HECLA experiments on interaction between metallic melt and hematite-containing concrete

Tuomo Sevón (Corresponding Author), Tuomo Kinnunen, Jouko Virta, Stefan Holmström, Tommi Kekki, Ilona Lindholm

Research output: Contribution to journalArticleScientificpeer-review

15 Citations (Scopus)

Abstract

In a hypothetical severe accident in a nuclear power plant, molten materials may come into contact with concrete, causing concrete ablation. In five HECLA experiments the interaction between metallic melt and concrete was investigated by pouring molten stainless steel at almost 1800 °C into cylindrical concrete crucibles. The tests were transient, i.e. no decay heat simulation was used. The main objective was to test the behavior of the FeSi concrete, containing hematite (Fe2O3) and siliceous aggregates. This special concrete type is used as a sacrificial layer in the Olkiluoto 3 EPR reactor pit, and very scarce experimental data is available about its behavior at high temperatures.

It is concluded that no clear differences between the ablation of FeSi concrete and ordinary siliceous concrete were observed. The ablation depths were small, 25 mm at maximum. No dramatic effects, such as cracking of large pieces of concrete due to the thermal shock, took place. An important side result of the test series was gaining knowledge of the properties of the special concrete type. Chemical analyses were conducted and mechanical properties were measured.
Original languageEnglish
Pages (from-to)3586-3593
Number of pages8
JournalNuclear Engineering and Design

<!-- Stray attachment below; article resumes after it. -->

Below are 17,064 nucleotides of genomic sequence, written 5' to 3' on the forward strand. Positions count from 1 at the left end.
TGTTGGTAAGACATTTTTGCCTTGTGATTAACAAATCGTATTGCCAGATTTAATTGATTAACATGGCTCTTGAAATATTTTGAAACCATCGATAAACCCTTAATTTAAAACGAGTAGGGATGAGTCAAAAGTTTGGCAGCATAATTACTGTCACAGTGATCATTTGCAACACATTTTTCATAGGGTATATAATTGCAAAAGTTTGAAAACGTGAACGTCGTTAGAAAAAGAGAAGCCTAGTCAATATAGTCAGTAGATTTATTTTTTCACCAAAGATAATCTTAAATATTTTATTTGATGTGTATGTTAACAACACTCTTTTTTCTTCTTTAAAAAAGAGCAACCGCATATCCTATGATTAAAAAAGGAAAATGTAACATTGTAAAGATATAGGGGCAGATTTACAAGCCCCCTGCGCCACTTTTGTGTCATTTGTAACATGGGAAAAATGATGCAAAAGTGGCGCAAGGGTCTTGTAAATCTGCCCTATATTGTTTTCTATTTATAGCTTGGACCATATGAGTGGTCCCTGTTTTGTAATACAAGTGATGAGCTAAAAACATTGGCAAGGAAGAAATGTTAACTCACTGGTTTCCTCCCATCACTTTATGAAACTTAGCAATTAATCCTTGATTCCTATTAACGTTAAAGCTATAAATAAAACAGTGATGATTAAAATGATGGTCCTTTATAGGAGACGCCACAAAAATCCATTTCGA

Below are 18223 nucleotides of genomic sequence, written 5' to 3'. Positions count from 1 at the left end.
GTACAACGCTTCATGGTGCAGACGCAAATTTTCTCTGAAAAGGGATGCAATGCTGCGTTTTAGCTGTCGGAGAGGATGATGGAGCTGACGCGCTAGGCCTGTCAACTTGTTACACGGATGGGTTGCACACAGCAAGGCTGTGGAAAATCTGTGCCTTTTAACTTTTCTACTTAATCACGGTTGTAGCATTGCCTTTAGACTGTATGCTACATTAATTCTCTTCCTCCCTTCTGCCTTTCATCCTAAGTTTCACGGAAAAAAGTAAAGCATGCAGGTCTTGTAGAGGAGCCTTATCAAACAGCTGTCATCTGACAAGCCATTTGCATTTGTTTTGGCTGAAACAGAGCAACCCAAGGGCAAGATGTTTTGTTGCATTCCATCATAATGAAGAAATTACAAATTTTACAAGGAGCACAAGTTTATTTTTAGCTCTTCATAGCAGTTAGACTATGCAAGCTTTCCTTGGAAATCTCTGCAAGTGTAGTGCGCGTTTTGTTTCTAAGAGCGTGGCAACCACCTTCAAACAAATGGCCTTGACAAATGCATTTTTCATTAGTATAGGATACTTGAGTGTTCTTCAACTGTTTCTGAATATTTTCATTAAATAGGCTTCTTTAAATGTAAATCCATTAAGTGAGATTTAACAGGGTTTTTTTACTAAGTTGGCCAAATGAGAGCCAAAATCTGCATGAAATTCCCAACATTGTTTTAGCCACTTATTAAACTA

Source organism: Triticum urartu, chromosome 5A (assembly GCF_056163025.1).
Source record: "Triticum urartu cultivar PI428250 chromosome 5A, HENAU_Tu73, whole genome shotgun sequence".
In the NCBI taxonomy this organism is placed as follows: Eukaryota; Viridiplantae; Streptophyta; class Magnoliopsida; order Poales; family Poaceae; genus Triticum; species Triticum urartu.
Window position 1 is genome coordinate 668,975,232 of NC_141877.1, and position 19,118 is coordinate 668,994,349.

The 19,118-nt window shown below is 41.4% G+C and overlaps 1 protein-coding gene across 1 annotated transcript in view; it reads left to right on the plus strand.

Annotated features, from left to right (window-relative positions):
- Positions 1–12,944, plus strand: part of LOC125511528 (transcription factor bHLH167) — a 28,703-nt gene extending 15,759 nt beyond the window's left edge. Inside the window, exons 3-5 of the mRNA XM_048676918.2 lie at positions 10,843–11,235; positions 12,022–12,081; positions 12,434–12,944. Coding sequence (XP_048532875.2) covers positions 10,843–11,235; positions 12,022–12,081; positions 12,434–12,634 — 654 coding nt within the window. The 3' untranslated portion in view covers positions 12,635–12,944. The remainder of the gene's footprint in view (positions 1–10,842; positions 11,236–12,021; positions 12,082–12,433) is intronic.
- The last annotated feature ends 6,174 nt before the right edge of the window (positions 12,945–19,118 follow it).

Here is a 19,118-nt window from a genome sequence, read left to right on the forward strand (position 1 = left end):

Volume240
Issue number10
DOIs
Publication statusPublished - 2010
MoE publication typeA1 Journal article-refereed
Event4th International Topical Meeting on High Temperature Reactor Technology - Washington, United States
Duration: 21 Sep 20081 Oct 2008

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Hematite
hematite
melt
Concretes
ablation
experiment
Experiments
interactions
Ablation
electron spin resonance
nuclear power plant
accident
Molten materials
mechanical property
steel
ferric oxide
pouring
thermal shock
nuclear power plants
Stainless Steel

Cite this

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abstract = "In a hypothetical severe accident in a nuclear power plant, molten materials may come into contact with concrete, causing concrete ablation. In five HECLA experiments the interaction between metallic melt and concrete was investigated by pouring molten stainless steel at almost 1800 °C into cylindrical concrete crucibles. The tests were transient, i.e. no decay heat simulation was used. The main objective was to test the behavior of the FeSi concrete, containing hematite (Fe2O3) and siliceous aggregates. This special concrete type is used as a sacrificial layer in the Olkiluoto 3 EPR reactor pit, and very scarce experimental data is available about its behavior at high temperatures.It is concluded that no clear differences between the ablation of FeSi concrete and ordinary siliceous concrete were observed. The ablation depths were small, 25 mm at maximum. No dramatic effects, such as cracking of large pieces of concrete due to the thermal shock, took place. An important side result of the test series was gaining knowledge of the properties of the special concrete type. Chemical analyses were conducted and mechanical properties were measured.",